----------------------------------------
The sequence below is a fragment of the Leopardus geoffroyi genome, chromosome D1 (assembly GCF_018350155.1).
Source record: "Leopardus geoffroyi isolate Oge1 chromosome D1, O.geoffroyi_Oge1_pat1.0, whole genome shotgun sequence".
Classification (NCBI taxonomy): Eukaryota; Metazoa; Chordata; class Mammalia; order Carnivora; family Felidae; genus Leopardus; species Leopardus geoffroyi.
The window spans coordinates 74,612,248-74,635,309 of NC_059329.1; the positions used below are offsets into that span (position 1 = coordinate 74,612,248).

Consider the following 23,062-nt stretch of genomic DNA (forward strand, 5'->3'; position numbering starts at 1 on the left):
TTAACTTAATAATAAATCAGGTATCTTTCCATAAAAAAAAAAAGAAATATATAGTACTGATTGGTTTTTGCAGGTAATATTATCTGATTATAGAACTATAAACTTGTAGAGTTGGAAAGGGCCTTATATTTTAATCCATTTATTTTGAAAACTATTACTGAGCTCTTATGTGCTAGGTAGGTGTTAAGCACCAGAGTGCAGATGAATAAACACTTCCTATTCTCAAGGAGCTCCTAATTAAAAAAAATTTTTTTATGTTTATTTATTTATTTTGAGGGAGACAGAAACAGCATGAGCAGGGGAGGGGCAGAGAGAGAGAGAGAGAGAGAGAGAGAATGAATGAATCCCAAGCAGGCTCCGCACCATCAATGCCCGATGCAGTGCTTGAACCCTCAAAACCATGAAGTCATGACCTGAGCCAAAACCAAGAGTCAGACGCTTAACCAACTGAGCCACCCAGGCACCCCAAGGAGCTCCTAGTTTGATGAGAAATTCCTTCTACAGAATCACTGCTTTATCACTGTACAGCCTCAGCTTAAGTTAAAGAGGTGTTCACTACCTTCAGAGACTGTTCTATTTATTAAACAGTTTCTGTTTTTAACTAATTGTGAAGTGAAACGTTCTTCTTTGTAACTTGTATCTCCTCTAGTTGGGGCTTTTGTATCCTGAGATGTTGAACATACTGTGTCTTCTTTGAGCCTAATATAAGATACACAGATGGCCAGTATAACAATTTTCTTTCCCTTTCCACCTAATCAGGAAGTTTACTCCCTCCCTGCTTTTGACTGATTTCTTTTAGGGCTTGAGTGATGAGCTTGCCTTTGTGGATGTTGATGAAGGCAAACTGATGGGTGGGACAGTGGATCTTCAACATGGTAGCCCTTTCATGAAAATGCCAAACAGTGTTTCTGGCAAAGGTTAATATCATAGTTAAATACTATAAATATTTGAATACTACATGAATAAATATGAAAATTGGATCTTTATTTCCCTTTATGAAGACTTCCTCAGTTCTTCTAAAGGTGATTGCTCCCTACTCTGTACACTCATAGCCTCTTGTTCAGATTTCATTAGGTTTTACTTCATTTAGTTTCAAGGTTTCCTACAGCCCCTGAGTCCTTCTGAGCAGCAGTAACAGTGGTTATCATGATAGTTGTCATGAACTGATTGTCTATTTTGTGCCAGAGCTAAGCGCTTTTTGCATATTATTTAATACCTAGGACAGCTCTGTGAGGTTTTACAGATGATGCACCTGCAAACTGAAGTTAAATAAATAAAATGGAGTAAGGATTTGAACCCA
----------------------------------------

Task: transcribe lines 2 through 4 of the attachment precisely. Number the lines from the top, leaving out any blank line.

Source record: "Leopardus geoffroyi isolate Oge1 chromosome D1, O.geoffroyi_Oge1_pat1.0, whole genome shotgun sequence".
Classification (NCBI taxonomy): Eukaryota; Metazoa; Chordata; class Mammalia; order Carnivora; family Felidae; genus Leopardus; species Leopardus geoffroyi.
The window spans coordinates 74,612,248-74,635,309 of NC_059329.1; the positions used below are offsets into that span (position 1 = coordinate 74,612,248).